Trade Facilitation Unit - Food Import Conditions

  1. The following Medium to high risk foods will require an Import Permit
    1. Coconut Water
    2. Honey
    3. Fresh Table Eggs and Egg Products
    4. Milk and Milk Products
    5. Tree Nuts and Nut Products
    6. Peanuts
    7. Fresh Fruits and Vegetables
    8. Breakfast Cereals
    9. Infant Cereals and Formulas
    10. Raw Meat
    11. Cheese
    12. Fish and Fish Products
    13. Coconut By-products
  2. All raw or minimally processed plant and animal food products require a permit, regardless of quantity;
  3. All processed frozen or refrigerated animal products exceeding **50 lbs will require a permit;
  4. All foods of plant or animal origin will be assessed in collaboration with the Directors of Plant Protection and/or Animal Health and Production, respectively;
  5. All foods which have been aseptically packaged and hermetically or vacuum sealed do not require a permit;
  6. Provide a current business license that qualifies exporters for general trading activity;
  7. Indicate the Competent Authority of the exporting country; (e.g., Food Safety Authority of Country);
  8. Include a Health certificate from the competent authority of the country of origin or country of export;
  9. Include a Certificate of Origin from the exporting country (an original or authorized stamped copy);
  10. Meet the labeling requirements prescribed in Section 23 of the Bahamas Agricultural Health and Food Safety Authority (BAHFSA), Food Safety and Quality Act (2016) -;
  11. Agricultural goods may be subject to import requirements based on a risk assessment;
  12. Include the Phytosanitary certificate for foods of plant origin, where applicable, as indicated for the Phytosanitary Import Permit; (the import permit number shall match that which is on the Phytosanitary certificate); and likewise, a sanitary certificate for foods of animal origin, where applicable;
  13. Submit temperature records for the entire food transport period for cold (refrigerated) and frozen consignments;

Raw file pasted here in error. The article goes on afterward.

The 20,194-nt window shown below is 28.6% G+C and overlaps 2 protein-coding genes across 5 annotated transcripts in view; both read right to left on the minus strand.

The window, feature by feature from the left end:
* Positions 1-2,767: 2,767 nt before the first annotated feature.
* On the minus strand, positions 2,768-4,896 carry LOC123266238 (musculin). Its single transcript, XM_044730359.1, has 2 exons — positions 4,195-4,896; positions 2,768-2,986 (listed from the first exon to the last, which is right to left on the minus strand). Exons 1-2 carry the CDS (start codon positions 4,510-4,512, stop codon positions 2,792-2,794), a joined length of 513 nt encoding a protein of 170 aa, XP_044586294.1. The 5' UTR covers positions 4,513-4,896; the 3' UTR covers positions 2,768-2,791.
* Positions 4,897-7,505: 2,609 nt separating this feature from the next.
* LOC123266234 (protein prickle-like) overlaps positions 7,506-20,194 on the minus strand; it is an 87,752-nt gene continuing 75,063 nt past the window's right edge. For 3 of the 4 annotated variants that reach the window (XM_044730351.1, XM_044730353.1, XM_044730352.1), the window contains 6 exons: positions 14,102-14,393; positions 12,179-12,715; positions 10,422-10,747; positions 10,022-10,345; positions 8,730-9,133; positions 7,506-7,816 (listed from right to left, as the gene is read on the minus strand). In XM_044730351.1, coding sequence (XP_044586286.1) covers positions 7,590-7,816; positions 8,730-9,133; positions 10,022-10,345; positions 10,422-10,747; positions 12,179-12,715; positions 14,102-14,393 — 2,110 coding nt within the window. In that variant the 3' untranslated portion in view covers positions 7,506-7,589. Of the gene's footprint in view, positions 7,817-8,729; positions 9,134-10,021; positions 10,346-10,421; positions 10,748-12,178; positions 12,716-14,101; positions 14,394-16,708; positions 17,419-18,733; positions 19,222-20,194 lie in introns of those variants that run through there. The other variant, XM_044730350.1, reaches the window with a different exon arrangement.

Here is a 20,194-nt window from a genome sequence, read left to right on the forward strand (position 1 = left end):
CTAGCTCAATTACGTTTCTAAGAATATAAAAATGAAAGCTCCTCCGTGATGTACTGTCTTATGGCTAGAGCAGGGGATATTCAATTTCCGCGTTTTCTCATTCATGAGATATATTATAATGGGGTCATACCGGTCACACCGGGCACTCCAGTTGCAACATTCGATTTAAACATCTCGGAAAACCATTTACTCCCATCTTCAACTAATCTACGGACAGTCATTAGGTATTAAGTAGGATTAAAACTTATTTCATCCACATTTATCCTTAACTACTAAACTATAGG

14. Submit a packing list with the date when consignment was loaded by the exporter; the types and quantities of food, their description, production/manufacturing, and expiry dates for each type/ batch;
  15. A Bill of entry/Customs declaration or Delivery order or Bill of Lading;
  16. The importer shall provide the supporting documentation proving the truthfulness of any product health claims;
  17. Inspection by a Department of Agriculture designated Food Safety Inspector and Bahamas Customs Officer shall occur before a consignment is released;
  18. Consignments not listed and/or with quantities more than is stated on the import application, phytosanitary or sanitary certificates and invoices, shall be confiscated and destroyed;
  19. Consignments that have been inspected may be sampled for analysis. A consignment that does not meet or satisfy the import conditions may be re-exported to the country of origin at the expense of the exporter and/or importer; or shall be destroyed at the expense of the importer;
  20. Any additional documents or certificates related to food safety.

*Any food can create a risk once consumed, especially if it tends to spoil more readily due to poor storage or cooking conditions where harmful bacteria, viruses and parasites find it conducive to grow. These foods may present health risks to vulnerable populations such as pregnant women, young children (age 5 and under), the elderly and persons with weakened immune systems (e.g., Cancer, HIV/AIDS, Diabetes). There are three levels of risks associated with food and they are low-, medium- and high-risk foods, however, some foods are likely to be reclassified based on risks associated with food fraud such as the alteration, adulteration, mislabeling, substitution, dilution, misrepresentation or contamination of food.

Low-risk foods
are foods that are unlikely to contain pathogenic organisms and will not support their growth, or introduce microbial, physical or chemical hazards to other foods. They include foods that are high in sugar, acids, salt or that have little available moisture; or dry foods or canned and vacuum-packed foods.

Medium-risk foods
are foods that:

a. may contain harmful natural toxins or chemicals introduced at steps earlier in the food supply chain, or that:

b. may contain pathogenic microorganisms but will not normally support the formation of toxins or growth of pathogens due to food characteristics; or,

c. are unlikely to contain pathogenic microorganisms due to food type or processing but may support the formation of toxins or growth of pathogenic microorganisms.

These include foods such as fruit juices, canned meats, dairy products, milk based confectionery and fruits and vegetables

High-risk foods
are foods that may contain pathogenic microorganisms and will support the formation of toxins or the growth of pathogenic microorganisms. These include foods such as cooked or raw meats, cooked or raw eggs, deli meats, seafood, dairy products, prepared fruits and vegetables, cooked rice, fresh or cooked pasta, unpasteurized juices, sauces and gravies (with meat or seafood).

**this is subject to change and will be considered on a case by case basis.